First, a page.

Where is your DR site?
The night Hurricane Sandy hit the New York metropolitan area in 2012, some Manhattan companies that backed up to New Jersey data centers found themselves in a major jam: The storm had knocked out power across the entire region, crippling backup sites as well as main sites.
Conclusion: You want to replicate your data to a site far enough away to reduce your risk of being shut down by a major regional storm or power outage. The trouble is, the farther away you replicate your data, the more issues you can have with network latency — so you’ll have to balance distance with your need for a fast network response time.
Make sure your DRaaS vendor can tell you exactly where your data will be replicated and how much latency that distance will cause.
How stringent are their policies?
DRaaS providers should be able to clearly illustrate how their solution will help you address your businesses regulatory demands. Look for evidence that the provider is working with businesses like yours that are referenceable.
Make a checklist of your compliance needs and ensure your provider can offer satisfactory reassurance that they will not expose you to compliance risk in a disaster and can address any insurance requirements. Most DRaaS companies realize the importance of compliance to organizations but don’t take this for granted.
Who is managing the data?
One of the prime appeals of DRaaS is working with a vendor who supplies disaster recovery expertise your company lacks.
You can’t assume your DRaaS provider has all the skills your company needs. You’ll be asking this service provider to virtualize your data center environment and create processes to replicate it all with as minimum disruption to your business as possible. That takes serious IT acumen.
Again, you need to make a checklist of all the relevant disaster recovery competencies your computing environment requires, and ensure your DRaaS provider has people on staff with appropriate certifications and proven track records.
Is it guaranteed to work?
Many clients invest heavily in a fully redundant, “always on” secondary environment (active/active) that is very expensive to operate, yet has never been tested or proven to work. The only successful DR environment is one that has been completely documented, tested, and then proven that end users can get to critical applications in full DR mode. Anything short of that is a wing and a prayer that what you have put in place will work.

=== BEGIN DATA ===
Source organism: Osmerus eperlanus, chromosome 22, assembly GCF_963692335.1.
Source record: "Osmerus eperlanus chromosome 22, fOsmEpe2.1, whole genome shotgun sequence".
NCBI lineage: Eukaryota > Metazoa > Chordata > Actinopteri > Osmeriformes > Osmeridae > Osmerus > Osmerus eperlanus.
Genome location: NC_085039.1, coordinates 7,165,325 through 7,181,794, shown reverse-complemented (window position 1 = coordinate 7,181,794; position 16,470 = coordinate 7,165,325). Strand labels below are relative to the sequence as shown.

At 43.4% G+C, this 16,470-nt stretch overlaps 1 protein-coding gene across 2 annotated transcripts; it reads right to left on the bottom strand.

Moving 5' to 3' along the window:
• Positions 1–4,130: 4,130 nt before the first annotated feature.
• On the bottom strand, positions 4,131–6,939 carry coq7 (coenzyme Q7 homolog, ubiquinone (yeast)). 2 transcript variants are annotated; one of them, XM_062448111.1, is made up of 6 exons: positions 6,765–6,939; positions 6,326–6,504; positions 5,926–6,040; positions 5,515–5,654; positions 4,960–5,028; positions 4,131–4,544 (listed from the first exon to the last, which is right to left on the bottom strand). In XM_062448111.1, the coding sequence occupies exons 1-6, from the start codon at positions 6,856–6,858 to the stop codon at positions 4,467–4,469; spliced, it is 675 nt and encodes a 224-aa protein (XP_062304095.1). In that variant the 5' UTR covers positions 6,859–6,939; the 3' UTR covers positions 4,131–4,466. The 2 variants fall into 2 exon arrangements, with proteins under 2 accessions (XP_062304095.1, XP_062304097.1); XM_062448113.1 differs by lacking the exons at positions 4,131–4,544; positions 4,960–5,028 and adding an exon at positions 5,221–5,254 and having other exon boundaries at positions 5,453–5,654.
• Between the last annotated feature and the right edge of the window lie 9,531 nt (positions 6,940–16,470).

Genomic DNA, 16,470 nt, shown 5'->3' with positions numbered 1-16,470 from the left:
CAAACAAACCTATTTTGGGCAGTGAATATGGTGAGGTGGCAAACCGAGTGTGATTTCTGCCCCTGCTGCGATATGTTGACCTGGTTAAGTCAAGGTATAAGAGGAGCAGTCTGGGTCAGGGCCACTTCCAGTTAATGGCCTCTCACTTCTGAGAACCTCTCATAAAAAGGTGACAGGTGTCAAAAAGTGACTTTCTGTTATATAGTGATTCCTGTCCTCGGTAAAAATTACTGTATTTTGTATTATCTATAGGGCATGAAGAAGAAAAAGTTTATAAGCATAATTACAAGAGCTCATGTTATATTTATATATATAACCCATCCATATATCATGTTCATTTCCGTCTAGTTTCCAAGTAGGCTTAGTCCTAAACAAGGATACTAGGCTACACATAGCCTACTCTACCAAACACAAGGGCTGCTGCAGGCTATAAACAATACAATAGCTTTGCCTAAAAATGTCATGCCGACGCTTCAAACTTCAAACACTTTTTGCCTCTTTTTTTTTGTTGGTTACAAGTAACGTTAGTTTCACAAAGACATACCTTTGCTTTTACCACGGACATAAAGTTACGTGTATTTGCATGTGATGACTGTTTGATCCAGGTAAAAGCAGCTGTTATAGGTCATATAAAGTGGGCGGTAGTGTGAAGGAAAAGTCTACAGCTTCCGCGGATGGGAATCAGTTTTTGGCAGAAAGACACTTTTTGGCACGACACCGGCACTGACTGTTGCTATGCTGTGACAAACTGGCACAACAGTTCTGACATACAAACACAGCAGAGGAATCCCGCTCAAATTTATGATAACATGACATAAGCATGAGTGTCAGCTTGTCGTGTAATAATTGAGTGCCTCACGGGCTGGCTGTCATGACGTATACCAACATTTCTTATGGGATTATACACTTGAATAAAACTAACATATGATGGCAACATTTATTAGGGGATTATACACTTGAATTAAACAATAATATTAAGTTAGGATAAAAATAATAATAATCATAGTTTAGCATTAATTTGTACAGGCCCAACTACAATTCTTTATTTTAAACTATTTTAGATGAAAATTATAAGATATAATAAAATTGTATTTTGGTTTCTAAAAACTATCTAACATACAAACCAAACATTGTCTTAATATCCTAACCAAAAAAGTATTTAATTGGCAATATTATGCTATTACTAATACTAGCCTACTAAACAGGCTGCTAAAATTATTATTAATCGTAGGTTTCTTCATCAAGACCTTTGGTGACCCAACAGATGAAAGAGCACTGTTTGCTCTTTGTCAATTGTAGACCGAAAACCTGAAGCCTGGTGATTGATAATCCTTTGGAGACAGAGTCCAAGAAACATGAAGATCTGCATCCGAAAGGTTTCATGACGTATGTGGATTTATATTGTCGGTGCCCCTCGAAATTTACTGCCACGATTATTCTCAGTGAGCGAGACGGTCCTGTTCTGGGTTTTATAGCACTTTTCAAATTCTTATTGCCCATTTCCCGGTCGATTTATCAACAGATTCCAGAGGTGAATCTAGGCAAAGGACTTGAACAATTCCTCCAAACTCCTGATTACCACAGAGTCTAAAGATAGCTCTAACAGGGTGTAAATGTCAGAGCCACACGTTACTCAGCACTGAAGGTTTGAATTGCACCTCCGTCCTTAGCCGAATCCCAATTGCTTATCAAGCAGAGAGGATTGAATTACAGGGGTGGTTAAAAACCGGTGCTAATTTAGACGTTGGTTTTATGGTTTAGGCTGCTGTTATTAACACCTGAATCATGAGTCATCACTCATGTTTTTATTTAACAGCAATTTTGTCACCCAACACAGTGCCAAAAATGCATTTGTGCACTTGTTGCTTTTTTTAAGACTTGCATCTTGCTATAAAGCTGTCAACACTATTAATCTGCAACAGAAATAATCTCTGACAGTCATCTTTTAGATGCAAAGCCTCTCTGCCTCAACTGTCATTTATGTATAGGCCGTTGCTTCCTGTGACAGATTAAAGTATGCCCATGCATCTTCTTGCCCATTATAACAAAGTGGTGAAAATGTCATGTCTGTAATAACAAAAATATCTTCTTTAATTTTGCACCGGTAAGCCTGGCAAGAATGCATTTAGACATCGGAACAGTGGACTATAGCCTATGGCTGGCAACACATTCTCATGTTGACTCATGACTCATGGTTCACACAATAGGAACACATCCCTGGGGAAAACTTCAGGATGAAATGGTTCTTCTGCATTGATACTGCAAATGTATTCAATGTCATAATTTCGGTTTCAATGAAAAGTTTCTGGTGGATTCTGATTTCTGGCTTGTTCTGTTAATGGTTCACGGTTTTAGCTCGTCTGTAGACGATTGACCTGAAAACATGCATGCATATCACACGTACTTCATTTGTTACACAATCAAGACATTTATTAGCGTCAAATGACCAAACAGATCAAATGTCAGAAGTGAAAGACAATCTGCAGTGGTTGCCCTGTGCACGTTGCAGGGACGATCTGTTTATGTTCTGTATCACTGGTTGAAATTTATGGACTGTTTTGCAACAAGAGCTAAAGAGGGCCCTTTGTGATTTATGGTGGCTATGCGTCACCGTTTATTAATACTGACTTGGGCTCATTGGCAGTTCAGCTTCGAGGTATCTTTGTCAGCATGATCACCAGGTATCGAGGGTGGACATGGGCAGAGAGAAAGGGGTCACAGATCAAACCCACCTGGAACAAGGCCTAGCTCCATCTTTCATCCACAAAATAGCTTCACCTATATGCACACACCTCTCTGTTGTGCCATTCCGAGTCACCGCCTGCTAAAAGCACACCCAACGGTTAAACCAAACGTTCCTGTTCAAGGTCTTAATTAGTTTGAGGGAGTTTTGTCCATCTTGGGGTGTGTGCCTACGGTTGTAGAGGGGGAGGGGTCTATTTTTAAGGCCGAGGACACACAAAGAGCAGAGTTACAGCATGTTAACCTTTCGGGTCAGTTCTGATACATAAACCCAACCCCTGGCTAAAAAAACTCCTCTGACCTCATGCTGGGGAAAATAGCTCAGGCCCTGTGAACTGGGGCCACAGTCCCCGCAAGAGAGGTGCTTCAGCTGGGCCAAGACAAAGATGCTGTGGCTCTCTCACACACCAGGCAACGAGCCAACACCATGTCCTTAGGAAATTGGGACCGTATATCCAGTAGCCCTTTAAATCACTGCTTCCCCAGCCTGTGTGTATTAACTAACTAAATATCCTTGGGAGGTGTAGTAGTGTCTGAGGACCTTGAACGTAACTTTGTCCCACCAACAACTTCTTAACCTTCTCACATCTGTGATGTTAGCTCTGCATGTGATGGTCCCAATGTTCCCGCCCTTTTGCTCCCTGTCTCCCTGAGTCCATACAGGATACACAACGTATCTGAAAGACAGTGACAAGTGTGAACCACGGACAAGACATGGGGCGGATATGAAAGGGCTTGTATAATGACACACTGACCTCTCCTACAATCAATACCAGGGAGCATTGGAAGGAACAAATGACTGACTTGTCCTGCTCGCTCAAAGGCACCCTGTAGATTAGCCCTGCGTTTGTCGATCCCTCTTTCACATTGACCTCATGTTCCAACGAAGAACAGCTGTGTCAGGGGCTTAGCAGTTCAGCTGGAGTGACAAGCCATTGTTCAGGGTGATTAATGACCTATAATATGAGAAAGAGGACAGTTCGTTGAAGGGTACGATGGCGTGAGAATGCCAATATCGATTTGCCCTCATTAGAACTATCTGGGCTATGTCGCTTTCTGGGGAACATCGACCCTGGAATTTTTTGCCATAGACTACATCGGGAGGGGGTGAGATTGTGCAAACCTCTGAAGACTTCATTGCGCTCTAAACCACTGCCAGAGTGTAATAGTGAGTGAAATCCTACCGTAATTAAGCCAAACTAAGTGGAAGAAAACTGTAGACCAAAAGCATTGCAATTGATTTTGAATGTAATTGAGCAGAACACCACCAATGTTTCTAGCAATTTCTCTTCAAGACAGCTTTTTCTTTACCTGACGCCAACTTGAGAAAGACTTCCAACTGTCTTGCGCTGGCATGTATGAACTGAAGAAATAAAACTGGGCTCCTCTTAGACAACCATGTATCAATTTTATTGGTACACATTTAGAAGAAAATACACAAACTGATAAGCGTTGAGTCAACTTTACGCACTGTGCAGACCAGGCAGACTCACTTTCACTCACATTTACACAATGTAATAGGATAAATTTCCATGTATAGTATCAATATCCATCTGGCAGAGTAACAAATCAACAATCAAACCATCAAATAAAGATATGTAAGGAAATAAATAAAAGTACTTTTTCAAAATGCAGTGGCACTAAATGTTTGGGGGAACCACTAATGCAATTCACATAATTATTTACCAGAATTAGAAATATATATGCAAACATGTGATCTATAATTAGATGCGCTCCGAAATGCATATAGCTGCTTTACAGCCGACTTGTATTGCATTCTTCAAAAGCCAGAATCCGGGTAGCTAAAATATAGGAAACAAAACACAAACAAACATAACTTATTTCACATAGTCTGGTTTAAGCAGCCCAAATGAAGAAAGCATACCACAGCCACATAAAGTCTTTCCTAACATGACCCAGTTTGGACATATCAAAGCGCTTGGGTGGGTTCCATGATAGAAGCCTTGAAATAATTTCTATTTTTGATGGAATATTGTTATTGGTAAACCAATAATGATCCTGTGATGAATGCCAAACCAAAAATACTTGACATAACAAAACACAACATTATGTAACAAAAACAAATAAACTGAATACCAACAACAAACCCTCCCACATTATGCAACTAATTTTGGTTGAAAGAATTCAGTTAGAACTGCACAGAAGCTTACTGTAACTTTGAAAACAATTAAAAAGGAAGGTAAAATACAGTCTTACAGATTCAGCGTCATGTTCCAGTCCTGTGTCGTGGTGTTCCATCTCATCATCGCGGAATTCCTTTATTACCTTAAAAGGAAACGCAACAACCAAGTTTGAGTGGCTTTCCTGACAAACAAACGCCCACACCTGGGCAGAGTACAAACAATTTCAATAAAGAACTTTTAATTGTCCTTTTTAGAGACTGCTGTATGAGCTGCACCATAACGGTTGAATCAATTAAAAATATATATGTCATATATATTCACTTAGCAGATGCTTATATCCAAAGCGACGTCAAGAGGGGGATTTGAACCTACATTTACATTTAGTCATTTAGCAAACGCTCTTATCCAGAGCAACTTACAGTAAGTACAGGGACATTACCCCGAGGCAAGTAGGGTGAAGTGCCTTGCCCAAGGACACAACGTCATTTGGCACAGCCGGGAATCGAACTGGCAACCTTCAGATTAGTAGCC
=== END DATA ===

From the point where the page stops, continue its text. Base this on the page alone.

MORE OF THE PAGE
Your DRaaS provider should be able to conduct routine tests of your DR plan, without affecting the daily operations of your organization. Once the test has been completed, ask your provider for a letter of test performance clearly defining your DR program and showing their successful test results, so you’ll know critical applications will be available at all times when you need them most.
Getting all your DRaaS questions answered
Of course, there are many more questions to ask a DRaaS provider, like fees, SLA structure, and testing schedules.
It’s important to take the time to research the full range of concerns that a potential DRaaS provider must address to meet your specific needs and requirements. Treat your search like you were interviewing a candidate for a critical role on your team. Build a thorough list of questions to help you determine which vendor would be the best fit for your business.
Every company needs a reliable, robust Business Continuity and Disaster Recovery (BCDR) program. Neglecting the DR side of the equation can undermine the BC half, leading to a higher chance of failure and putting the whole enterprise at risk.